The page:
MEDFORD, Ore. -- The CDC is closely monitoring the coronavirus outbreak in Asia. Yesterday, World Health Organization announced an official name for the disease that is causing the coronavirus outbreak, it’s called “COVID-19”.
COVID-19 is a respiratory illness caused but a new strand of coronavirus, which was identified in Wuhan, China. Right now, there are no confirmed cases in Oregon.
According to the CDC, there have been 45,000 confirmed to be infected with COVID-19. Over 4,000 of those people have recovered from the virus and 1,100 people have died.
There has been a lot of misinformation and even conspiracy theories circling social media, one misconception is that “coronavirus” is the next plague but according to statistics from this year’s flu season, the flu is more deadly. At least 22 million people have been diagnosed with the flu and 12,000 people have died this flu season.
Nevertheless, local health departments and local hospitals say they are prepared at all times for communicable diseases, such as COVID-19.
“COVID-19 is really working a lot of like a lot of our other communicable diseases,” said Tonya Phillips, Health Promotion Manager for Jackson County Public Health, “It’s important to understand in the United States right now we don’t have any outbreaks, therefore the risk to the average American is very low.”
If there was a case confirmed in our area the CDC has a set of guidelines that are passed down to state departments and local departments that include protocols that our local health departments and hospitals will follow.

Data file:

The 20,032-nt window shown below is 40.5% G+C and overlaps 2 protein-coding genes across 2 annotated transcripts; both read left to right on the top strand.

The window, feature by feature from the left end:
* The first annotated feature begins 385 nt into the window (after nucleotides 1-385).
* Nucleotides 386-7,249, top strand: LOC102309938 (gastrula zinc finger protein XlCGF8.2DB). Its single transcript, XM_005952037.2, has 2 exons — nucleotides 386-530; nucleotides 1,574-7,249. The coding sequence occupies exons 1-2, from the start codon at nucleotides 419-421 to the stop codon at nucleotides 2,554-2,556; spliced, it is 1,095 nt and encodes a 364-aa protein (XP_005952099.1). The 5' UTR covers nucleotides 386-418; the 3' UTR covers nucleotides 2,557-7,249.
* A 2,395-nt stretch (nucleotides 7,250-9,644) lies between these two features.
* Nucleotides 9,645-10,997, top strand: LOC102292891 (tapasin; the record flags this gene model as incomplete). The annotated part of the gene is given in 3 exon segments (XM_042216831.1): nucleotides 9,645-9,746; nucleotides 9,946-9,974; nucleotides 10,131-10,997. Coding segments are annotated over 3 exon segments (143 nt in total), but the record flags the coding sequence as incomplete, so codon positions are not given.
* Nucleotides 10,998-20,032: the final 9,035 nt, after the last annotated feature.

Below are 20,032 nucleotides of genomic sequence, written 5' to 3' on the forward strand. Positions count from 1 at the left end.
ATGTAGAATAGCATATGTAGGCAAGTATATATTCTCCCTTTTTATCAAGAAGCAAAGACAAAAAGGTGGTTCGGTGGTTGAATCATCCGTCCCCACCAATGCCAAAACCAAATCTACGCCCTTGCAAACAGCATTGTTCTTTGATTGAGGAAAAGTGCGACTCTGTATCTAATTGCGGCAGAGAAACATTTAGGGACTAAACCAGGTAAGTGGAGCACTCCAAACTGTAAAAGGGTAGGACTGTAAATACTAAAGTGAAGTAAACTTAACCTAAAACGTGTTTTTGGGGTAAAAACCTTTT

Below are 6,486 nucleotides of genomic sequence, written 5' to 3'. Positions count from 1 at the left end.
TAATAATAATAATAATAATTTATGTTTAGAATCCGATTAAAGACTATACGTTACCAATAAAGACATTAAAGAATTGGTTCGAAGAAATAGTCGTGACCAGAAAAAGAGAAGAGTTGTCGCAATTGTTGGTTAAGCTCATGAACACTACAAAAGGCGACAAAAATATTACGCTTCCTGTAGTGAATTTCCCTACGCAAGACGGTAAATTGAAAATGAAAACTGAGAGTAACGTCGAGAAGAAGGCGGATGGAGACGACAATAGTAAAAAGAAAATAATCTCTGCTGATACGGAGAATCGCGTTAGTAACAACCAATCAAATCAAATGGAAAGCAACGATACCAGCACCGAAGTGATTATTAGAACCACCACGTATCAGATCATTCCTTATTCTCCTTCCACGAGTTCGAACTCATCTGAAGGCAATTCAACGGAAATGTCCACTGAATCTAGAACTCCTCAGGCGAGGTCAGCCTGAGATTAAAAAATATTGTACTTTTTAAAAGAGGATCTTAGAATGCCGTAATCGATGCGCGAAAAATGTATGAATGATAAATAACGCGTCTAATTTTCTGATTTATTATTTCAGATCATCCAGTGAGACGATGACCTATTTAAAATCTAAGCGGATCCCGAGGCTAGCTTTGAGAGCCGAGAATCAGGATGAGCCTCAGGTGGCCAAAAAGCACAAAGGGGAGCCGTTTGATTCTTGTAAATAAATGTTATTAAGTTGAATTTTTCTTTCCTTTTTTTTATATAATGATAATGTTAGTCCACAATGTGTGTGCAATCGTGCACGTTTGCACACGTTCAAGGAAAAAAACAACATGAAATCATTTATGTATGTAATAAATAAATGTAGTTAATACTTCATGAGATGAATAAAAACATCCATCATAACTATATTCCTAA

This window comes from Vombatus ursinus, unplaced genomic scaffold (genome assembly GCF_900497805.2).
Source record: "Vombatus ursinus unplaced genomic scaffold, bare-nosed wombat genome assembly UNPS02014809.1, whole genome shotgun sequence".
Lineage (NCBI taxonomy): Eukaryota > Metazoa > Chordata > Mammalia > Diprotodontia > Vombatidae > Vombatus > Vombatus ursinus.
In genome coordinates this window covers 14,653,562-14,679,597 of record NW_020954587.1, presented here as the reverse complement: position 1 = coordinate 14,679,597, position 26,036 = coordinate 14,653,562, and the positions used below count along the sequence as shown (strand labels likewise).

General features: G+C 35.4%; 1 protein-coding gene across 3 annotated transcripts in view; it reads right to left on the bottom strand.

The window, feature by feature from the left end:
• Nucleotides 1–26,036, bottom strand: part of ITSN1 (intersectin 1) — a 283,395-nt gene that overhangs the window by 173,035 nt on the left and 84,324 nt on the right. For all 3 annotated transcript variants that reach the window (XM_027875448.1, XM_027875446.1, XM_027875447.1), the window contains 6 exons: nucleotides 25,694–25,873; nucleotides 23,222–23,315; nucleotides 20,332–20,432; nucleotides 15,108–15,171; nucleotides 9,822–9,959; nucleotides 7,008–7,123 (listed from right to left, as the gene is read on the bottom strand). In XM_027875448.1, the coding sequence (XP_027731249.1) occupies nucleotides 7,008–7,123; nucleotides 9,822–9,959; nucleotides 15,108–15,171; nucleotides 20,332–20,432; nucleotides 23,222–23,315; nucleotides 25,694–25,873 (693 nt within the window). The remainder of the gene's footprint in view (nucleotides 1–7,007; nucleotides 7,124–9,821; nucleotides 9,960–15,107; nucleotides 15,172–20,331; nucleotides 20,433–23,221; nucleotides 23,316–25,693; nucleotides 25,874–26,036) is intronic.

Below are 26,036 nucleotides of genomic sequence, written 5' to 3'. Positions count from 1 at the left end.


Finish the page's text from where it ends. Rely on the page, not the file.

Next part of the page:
“CDC, when it comes to the United States, they are the mothership of public health so a lot of our guidance does come from CDC,” said Phillips, “that guidance then goes to Oregon health Authority and they put that guidance in a place for all of the counties that do communicable disease investigation.”
At Asante, those protocols include a set of questions for patients to answer and an action plan that is in place at all times.
“The screening questions ask if you travel to China with in the last 14 days or if you’ve been around somebody that’s travel to China in the last 14 days,” said Julie Zetterquist, Infection Prevention Manager at Asante, “We’ve established a location at each one of our facilities where that patient would be relocated right away. For example, if they were coming through the emergency department the triage nurses would meet them at the front desk, they would put a mask on the patient to contain any droplets. The staff themselves know the precautions to take. That patient would be immediately roomed in a room that has airflow precautions attached to it.”
Zetterquist echoed Phillips in saying that a situation involving coronavirus wouldn’t be much different than a response to tuberculosis.
“We already do a lot of this stuff on a normal daily basis so really it’s like if we had a measles outbreak, we would be doing very similar stuff,” said Phillips, “coronavirus isn’t too different, other than the fact that it’s new and we’re continuing to learn about it.”